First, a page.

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Discussion Starter #1
Alright the parking brake has defeated me:

2000 Sonoma 4WD with the rear disk brakes. It looks like the mechanism isn’t engaging the shoes enough to apply enough pressure for some reason. How can I differentiate between a problem at the wheel side (the lever or that area is worn and not actuating right) versus the pedal being somehow askew and not pulling enough on the cable. Pedal full down is barely holding.

I’ve replaced the shoes, both the left and right cables, and the hardware inside. I finally found the correct adjustment procedure (Haynes provides an incorrect procedure — I took everything off, loosed the equalizer, adjusted star until the shoe was barely not touching, then put everything back together and adjusted the equalizer until the shoe was barely not holding).

The only things I have yet to replace are the lever itself in the cab and the lever/wheel assembly that guides the lever.

What angle should the rear lever be at when the shoe is fully engaged? Is there some spec on how much travel I should see from off to applied on the inside cable?
 

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94 4x4,01 Blazer
2001 Blazer 4dr 4wd LT
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there is a adjustment on the cable itself- follow from cable back- the front cable bolts into the rear cable with an adjuster- lube and heat will be your helpers here- careful- it breaks easily.
 

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Been there Done it
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With rear discs it could be bad rotors.
The foot pedal usually either ratchets or it doesn't. Nothing to wear there.
 

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Discussion Starter #4
ok I’m told by my auto parts store friend that I may need to adjust more aggressively. If the rotors are bad, I assume they would be worn more towards the inside, right? The rotors are dirt cheap on rock auto so might be worth a shot. Is there a wear bit on the axle where the lever pushes against?
 

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He's talking about the drum inside the rotor. There are little shoes inside, that is the parking brake, the calipers don't do anything when you engage the parking brake.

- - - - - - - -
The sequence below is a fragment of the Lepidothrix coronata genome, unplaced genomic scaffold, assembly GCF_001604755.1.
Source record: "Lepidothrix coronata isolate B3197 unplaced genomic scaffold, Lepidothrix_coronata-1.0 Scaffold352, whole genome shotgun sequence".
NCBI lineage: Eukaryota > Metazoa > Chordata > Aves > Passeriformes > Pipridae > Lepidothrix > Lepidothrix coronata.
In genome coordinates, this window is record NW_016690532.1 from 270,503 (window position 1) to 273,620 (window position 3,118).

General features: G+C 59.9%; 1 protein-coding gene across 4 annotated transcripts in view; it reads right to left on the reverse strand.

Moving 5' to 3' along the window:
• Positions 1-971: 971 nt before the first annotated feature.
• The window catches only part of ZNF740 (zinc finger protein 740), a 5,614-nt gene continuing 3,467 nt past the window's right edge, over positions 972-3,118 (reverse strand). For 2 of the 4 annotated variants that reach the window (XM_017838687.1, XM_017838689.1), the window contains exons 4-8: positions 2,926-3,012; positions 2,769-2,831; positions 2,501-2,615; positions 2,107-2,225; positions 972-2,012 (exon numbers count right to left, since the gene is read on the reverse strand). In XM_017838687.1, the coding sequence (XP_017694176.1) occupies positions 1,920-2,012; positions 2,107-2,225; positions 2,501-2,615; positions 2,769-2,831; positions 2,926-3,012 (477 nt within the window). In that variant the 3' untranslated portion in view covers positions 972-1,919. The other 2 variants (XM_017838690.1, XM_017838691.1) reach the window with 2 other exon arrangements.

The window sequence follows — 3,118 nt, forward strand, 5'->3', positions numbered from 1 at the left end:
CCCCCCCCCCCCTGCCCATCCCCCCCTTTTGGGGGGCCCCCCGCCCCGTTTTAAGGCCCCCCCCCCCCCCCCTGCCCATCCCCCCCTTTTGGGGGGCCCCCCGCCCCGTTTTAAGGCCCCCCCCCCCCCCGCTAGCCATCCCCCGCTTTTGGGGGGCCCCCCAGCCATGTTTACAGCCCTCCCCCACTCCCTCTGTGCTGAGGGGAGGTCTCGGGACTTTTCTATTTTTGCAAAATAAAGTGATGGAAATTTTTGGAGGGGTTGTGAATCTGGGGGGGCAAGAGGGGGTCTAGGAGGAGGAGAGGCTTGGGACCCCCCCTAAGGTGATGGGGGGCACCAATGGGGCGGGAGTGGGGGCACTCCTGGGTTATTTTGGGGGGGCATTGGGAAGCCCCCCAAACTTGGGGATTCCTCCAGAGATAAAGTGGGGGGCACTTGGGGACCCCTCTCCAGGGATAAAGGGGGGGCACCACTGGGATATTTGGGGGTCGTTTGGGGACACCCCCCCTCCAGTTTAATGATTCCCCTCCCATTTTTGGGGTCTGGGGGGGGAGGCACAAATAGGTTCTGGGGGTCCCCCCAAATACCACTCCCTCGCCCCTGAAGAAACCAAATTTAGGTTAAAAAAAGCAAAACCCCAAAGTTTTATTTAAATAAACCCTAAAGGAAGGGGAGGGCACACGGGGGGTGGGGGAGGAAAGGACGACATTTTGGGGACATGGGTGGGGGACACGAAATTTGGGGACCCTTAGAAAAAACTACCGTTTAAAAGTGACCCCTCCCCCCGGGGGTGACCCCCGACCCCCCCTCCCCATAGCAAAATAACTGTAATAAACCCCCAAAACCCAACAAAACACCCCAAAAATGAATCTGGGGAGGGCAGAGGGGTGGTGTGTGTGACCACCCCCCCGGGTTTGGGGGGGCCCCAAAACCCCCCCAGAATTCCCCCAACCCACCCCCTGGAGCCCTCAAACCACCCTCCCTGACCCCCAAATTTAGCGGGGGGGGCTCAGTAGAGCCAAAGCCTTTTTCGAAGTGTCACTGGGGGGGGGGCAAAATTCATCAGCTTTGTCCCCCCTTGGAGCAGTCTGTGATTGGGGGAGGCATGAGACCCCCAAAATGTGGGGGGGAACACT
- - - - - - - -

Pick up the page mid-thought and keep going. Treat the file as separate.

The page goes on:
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Discussion Starter #6
He's talking about the drum inside the rotor. There are little shoes inside, that is the parking brake, the calipers don't do anything when you engage the parking brake.
Yeah I've replaced the shoes but to no avail. And I didn't see any particular abnormalities in the drum, unless the difference was somewhat subtle.
 

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Yeah I've replaced the shoes but to no avail. And I didn't see any particular abnormalities in the drum, unless the difference was somewhat subtle.
For the parking brakes that have the shoes inside of a drum that is part of the rear rotors, you also have to adjust the shoes themselves. This much like the self-adjusters on regular drum-brakes. There is a screw with wheel on it between the two ends of the bottom of the shoes. When I did mine, I would adjust the screw, reinstall the rotor/drum, pull on the cable to center the shoes, put on the wheel and spin it. I would do this until I got a bit of light rubbing and then I'd back off the wheel a tad.

I have attached the park-brake adjustment procedure from my 1999 Blazer service manual.
 

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Discussion Starter #8
For the parking brakes that have the shoes inside of a drum that is part of the rear rotors, you also have to adjust the shoes themselves. This much like the self-adjusters on regular drum-brakes. There is a screw with wheel on it between the two ends of the bottom of the shoes. When I did mine, I would adjust the screw, reinstall the rotor/drum, pull on the cable to center the shoes, put on the wheel and spin it. I would do this until I got a bit of light rubbing and then I'd back off the wheel a tad.

I have attached the park-brake adjustment procedure from my 1999 Blazer service manual.